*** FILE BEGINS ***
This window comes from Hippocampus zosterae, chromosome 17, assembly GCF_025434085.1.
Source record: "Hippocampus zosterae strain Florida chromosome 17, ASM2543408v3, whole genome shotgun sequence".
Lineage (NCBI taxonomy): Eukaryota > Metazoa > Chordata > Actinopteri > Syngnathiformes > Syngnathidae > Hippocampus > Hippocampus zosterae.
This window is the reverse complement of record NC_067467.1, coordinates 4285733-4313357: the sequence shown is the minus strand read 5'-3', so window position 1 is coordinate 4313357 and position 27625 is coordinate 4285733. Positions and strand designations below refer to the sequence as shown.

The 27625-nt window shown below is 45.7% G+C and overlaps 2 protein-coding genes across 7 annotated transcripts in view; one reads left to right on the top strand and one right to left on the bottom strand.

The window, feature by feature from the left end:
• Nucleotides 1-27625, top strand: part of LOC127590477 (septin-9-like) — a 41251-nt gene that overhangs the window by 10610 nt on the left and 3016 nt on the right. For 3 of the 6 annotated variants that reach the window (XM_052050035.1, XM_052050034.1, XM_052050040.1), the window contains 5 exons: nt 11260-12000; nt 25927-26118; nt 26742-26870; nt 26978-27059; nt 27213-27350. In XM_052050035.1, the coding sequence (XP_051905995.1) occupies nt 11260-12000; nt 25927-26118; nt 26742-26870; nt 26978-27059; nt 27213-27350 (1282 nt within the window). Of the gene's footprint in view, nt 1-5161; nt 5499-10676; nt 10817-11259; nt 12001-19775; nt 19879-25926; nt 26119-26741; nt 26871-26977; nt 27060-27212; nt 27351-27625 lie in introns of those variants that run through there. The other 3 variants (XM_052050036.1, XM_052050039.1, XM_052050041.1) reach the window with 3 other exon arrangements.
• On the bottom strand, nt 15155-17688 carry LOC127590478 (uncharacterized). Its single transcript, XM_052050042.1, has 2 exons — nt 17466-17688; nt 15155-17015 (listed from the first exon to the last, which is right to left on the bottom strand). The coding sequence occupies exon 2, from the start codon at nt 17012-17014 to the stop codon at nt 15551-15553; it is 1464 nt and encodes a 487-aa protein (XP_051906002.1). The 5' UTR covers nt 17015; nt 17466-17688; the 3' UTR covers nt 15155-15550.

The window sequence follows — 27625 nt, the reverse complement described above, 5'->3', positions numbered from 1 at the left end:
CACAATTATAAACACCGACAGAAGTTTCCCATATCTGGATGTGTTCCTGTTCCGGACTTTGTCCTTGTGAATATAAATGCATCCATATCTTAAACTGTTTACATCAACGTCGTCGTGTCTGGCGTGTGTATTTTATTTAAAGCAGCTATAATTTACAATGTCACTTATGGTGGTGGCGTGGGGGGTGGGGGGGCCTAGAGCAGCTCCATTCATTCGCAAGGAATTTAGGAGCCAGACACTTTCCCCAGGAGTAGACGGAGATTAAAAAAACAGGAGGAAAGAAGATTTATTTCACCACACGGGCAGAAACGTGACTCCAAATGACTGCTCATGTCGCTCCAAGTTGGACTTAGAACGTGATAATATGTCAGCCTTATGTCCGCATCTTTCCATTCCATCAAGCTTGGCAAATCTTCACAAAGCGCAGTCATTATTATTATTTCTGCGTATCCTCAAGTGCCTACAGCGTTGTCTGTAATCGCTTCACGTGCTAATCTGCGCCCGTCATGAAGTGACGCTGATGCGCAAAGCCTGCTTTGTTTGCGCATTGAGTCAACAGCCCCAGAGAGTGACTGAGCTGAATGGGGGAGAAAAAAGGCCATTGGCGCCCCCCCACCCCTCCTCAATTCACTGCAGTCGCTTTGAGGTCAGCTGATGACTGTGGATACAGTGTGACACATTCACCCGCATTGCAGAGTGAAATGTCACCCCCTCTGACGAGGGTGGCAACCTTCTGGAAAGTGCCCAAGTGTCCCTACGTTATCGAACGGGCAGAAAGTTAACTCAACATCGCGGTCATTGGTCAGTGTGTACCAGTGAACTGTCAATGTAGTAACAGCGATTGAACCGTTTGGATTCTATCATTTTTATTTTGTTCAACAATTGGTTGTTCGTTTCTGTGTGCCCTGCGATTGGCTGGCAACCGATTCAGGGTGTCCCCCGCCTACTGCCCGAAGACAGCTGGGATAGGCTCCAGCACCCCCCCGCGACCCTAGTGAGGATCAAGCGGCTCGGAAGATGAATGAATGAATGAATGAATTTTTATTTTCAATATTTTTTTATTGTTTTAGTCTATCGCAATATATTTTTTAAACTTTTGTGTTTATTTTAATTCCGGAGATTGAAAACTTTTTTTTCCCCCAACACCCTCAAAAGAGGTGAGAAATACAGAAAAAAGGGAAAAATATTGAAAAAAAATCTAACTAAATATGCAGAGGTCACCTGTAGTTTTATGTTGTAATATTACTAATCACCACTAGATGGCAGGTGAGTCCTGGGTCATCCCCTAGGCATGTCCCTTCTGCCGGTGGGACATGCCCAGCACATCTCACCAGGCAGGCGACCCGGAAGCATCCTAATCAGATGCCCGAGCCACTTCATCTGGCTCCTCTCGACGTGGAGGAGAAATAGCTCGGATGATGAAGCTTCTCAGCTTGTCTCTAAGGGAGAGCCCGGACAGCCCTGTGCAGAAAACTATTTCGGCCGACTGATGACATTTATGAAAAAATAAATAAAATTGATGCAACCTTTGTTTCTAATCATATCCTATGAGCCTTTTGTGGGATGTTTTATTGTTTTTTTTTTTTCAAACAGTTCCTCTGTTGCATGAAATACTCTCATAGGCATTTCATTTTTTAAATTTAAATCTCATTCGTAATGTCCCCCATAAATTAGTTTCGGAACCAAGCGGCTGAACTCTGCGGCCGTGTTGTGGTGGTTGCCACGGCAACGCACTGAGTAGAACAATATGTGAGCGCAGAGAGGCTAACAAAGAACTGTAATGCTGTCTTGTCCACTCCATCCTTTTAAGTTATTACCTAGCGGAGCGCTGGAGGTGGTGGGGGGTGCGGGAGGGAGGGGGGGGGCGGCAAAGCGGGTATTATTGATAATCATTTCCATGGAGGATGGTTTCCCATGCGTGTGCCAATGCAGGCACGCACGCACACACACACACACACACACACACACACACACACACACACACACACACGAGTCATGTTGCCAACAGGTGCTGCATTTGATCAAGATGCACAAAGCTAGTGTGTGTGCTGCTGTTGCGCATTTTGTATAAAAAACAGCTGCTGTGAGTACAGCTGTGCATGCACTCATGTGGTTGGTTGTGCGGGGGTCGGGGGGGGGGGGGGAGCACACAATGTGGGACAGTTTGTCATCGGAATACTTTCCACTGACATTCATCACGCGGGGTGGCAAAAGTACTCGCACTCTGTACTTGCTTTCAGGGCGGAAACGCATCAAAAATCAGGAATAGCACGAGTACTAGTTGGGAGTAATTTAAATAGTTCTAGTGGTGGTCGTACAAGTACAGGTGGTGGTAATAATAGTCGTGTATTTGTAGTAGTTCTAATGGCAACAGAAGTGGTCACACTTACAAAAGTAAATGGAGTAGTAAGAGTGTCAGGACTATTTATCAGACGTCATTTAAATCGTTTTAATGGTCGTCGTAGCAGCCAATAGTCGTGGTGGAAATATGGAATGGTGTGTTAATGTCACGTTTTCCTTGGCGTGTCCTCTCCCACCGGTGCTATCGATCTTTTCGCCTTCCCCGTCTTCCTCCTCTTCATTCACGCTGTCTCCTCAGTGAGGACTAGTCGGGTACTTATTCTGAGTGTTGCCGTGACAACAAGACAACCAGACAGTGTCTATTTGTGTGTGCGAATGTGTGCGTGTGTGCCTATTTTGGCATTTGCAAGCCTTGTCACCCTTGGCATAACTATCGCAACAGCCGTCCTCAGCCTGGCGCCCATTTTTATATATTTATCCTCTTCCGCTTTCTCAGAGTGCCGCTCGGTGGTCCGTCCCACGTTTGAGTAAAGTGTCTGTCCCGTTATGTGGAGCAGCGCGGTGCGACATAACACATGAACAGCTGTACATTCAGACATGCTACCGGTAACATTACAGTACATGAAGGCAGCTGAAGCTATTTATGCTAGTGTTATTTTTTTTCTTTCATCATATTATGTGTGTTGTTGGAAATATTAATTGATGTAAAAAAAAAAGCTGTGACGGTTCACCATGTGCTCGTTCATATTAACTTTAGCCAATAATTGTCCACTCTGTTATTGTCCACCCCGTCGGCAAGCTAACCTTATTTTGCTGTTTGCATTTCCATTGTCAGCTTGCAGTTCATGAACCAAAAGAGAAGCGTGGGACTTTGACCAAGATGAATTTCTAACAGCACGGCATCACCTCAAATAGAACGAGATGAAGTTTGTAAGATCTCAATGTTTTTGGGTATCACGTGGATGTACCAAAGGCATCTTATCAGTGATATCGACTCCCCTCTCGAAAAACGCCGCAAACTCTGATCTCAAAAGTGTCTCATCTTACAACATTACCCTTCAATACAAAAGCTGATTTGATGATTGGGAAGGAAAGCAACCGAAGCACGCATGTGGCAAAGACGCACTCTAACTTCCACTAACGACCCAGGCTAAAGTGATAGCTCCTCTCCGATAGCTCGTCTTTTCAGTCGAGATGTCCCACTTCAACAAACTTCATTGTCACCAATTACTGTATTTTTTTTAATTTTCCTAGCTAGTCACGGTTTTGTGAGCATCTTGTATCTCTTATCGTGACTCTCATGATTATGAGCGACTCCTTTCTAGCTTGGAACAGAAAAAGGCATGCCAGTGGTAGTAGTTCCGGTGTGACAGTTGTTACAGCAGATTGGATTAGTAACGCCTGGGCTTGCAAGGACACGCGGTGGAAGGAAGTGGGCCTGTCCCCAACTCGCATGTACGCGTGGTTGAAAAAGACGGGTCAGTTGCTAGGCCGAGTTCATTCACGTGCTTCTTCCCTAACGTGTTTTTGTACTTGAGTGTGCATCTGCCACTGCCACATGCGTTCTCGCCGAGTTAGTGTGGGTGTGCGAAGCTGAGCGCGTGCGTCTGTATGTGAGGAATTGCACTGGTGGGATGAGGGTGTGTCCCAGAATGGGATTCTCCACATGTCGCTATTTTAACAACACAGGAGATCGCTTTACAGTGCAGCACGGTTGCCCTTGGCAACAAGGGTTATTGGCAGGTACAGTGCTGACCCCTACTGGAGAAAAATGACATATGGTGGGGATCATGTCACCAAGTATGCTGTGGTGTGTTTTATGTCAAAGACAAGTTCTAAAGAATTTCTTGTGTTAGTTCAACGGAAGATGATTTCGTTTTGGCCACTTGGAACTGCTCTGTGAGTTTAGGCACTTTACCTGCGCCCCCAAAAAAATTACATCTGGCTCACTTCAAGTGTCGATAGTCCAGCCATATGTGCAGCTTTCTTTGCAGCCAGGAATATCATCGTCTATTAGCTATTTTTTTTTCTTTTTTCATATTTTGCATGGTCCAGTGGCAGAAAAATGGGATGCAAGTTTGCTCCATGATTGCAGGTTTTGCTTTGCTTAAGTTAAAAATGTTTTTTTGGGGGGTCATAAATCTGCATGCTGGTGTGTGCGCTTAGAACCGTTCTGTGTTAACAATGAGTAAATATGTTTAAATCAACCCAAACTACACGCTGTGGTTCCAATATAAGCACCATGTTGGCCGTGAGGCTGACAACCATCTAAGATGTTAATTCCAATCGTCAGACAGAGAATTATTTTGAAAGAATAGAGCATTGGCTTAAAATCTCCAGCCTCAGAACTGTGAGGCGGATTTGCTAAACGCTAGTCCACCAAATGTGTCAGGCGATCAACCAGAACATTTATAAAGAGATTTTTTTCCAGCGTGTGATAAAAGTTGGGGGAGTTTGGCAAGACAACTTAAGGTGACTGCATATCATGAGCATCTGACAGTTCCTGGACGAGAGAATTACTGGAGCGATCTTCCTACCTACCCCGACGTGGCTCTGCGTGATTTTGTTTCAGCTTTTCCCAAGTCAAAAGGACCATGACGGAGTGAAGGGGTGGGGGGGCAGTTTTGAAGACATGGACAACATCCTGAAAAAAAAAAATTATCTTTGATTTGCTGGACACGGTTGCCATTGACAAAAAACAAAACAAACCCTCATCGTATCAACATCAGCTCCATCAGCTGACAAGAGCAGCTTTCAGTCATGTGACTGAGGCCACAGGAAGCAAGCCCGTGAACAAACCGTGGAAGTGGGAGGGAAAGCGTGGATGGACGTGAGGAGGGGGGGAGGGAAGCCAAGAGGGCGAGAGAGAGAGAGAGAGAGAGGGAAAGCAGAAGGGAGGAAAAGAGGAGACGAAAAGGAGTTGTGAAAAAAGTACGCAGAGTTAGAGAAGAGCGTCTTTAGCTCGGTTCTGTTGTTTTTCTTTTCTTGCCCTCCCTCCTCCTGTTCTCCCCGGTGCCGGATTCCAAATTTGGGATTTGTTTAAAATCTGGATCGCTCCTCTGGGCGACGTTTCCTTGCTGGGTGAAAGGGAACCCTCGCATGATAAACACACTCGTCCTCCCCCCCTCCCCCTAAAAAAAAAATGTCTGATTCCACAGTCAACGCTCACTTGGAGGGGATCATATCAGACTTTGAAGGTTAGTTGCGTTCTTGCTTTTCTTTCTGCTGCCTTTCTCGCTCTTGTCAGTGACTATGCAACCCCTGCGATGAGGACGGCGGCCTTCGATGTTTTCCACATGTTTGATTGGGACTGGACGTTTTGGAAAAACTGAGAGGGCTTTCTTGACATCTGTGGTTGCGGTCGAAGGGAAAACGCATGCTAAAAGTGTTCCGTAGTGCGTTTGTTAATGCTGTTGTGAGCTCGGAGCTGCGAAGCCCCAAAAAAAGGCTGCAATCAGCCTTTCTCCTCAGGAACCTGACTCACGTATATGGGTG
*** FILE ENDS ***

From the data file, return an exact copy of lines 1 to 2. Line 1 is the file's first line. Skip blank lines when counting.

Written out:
This window comes from Hippocampus zosterae, chromosome 17, assembly GCF_025434085.1.
Source record: "Hippocampus zosterae strain Florida chromosome 17, ASM2543408v3, whole genome shotgun sequence".